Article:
"At Food Corps we love to do any kind of gardening, food, and nutrition lessons, as well as educate students on where their food comes from," says Allly Staab with Food Corps in Norwalk.
For years, Tower Garden has served as a classroom learning model teaching students about the basics, like science, technology, engineering, and mathematics, to even more tactile things, like cooking and garden maintenance. Currently, Tower Garden is used in over 7,500 classrooms in 49 states across the country -- and that number just keeps on growing as Tower Garden expands its global footprint.
"Since 2017, the Tower Garden has been at Brookside Elementary. Last year I kind of experimented a little with it. This year was Tower Garden’s time to shine, and I’ve been invested in making it work. There is a huge chunk of time here where it is too cold to be growing outside, so having a Tower Garden has been really helpful. In a Connecticut climate, I’m still able to grow a bunch of different stuff indoors. Every grade level has had some type of experience or interaction with Tower Garden," says Allly.
The role of the tower garden in the classroom is to let kids understand how growing indoors can be beneficial, and how you can produce your own food during the colder months indoors. Kids are taught that even in a city apartment, food can be grown.
"The speed of growth is so great that the kids can see it before their eyes. They can measure and observe. We’ve done taste tests where we’ve done a salad with romaine lettuce, and then we added in cucumbers and tomatoes and salad dressing from the store. We had a bunch of herbs growing and made salsa with cilantro. They are able to see the full system, from planting to harvesting, and taste the fresh food.," Staab explains.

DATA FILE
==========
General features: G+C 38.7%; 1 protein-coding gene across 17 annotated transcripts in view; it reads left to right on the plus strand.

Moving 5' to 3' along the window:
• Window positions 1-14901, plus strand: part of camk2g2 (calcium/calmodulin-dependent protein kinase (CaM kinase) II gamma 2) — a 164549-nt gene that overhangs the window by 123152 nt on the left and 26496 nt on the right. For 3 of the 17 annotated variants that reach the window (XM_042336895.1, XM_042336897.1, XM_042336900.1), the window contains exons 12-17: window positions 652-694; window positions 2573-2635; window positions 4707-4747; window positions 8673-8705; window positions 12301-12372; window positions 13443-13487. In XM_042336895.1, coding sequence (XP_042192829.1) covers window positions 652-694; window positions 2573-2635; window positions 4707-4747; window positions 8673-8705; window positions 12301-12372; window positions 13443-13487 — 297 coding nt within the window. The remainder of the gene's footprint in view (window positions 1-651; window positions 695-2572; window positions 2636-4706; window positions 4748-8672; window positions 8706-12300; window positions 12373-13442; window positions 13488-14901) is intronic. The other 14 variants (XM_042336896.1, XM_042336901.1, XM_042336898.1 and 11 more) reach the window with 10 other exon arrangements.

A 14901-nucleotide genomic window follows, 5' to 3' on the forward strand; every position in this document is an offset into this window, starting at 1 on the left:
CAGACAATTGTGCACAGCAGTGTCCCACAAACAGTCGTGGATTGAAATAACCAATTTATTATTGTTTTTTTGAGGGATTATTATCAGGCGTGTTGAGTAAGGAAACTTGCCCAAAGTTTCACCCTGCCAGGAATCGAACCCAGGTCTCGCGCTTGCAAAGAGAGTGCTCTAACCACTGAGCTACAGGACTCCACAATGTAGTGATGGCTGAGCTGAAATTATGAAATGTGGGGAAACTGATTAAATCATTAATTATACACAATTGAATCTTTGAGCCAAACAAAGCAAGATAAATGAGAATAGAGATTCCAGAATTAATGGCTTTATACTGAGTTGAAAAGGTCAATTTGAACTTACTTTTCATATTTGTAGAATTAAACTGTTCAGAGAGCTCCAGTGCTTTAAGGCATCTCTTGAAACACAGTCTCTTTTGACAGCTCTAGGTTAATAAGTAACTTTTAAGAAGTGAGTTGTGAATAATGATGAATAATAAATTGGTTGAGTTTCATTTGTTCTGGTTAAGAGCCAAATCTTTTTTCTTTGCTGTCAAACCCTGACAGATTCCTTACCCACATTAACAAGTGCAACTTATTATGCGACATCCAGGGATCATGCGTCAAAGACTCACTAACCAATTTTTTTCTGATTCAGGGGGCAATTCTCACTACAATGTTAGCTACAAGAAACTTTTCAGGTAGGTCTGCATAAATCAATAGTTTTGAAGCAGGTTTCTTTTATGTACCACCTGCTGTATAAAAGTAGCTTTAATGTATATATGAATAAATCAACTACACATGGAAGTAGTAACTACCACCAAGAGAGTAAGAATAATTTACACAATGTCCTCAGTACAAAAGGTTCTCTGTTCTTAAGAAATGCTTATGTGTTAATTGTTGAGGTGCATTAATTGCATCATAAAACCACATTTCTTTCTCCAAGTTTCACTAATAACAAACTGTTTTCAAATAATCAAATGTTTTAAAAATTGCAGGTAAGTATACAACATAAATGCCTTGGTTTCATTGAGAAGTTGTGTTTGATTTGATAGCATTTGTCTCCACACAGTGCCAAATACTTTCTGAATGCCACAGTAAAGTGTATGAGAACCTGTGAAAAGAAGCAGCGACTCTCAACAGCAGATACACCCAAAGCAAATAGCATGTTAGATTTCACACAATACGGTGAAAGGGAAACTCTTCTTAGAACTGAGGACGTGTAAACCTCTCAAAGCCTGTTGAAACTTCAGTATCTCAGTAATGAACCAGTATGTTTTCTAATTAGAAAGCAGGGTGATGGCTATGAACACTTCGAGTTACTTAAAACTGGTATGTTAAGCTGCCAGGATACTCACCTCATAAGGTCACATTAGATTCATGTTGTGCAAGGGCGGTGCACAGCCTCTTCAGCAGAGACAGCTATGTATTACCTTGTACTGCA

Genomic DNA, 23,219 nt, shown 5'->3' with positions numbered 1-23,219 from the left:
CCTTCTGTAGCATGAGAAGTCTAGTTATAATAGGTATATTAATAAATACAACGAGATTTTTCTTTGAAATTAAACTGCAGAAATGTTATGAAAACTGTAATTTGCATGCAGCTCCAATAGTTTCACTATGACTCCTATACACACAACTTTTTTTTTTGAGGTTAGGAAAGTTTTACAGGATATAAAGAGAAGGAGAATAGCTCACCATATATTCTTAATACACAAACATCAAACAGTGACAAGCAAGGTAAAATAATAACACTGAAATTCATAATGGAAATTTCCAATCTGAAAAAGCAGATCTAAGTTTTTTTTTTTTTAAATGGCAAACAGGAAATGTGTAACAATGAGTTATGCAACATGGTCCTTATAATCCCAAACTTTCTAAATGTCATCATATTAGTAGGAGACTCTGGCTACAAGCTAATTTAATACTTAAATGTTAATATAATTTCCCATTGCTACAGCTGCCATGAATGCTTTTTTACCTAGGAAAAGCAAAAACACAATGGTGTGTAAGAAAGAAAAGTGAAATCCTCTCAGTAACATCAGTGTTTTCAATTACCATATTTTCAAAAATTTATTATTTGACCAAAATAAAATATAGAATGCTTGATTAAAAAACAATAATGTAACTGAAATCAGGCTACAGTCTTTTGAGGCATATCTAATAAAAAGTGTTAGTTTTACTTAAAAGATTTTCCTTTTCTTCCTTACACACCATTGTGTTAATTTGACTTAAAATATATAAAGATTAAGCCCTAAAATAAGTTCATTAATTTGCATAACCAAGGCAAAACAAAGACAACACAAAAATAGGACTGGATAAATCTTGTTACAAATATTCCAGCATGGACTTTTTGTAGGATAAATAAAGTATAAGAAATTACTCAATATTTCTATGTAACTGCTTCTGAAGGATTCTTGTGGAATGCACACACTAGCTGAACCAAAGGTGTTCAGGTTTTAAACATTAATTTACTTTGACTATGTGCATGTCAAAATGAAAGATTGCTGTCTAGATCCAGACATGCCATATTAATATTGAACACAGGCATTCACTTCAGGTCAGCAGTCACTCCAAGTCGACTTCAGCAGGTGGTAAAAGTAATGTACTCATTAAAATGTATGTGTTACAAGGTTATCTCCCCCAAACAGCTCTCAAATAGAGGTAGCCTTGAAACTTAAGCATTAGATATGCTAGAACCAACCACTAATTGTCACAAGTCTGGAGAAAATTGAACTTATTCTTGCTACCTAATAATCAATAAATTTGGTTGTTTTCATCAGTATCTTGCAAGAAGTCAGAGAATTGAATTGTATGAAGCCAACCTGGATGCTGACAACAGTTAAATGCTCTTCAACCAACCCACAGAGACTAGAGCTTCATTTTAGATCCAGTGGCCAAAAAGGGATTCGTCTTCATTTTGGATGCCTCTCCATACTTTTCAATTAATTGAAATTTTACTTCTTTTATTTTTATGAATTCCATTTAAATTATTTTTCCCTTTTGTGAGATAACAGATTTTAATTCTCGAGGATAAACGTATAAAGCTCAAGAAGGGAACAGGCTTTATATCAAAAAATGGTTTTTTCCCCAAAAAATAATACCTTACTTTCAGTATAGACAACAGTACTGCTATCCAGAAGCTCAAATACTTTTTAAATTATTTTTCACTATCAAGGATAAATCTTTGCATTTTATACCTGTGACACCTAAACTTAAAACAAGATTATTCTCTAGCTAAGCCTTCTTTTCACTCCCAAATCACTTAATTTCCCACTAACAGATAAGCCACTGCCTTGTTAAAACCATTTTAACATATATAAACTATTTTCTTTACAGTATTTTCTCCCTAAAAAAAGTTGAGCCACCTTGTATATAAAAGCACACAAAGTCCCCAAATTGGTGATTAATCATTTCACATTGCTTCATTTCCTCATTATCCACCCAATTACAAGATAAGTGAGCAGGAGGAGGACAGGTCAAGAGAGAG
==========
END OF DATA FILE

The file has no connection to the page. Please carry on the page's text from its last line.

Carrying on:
"A lot of the students at our school may not have access to fresh, healthy foods all the time, and if we can give them access, I think it’s super important. If students are more invested in watching a plant grow, the more likely they are to try it. They usually really like it, even if they are nervous to try it at first."
Staab notes that "A lot of the students at our school may not have access to fresh, healthy foods all the time, and if we can give them access, I think it’s super important. If students are more invested in watching a plant grow, the more likely they are to try it. They usually really like it, even if they are nervous to try it at first. Sometimes we hold up our piece of lettuce together and thank it, and then eat it all at once. I try to make it as fun and engaging as possible. Even if they are scared to try it, if all of their friends are trying it, they are more likely to do so."
Read the complete article at www.towergarden.com.
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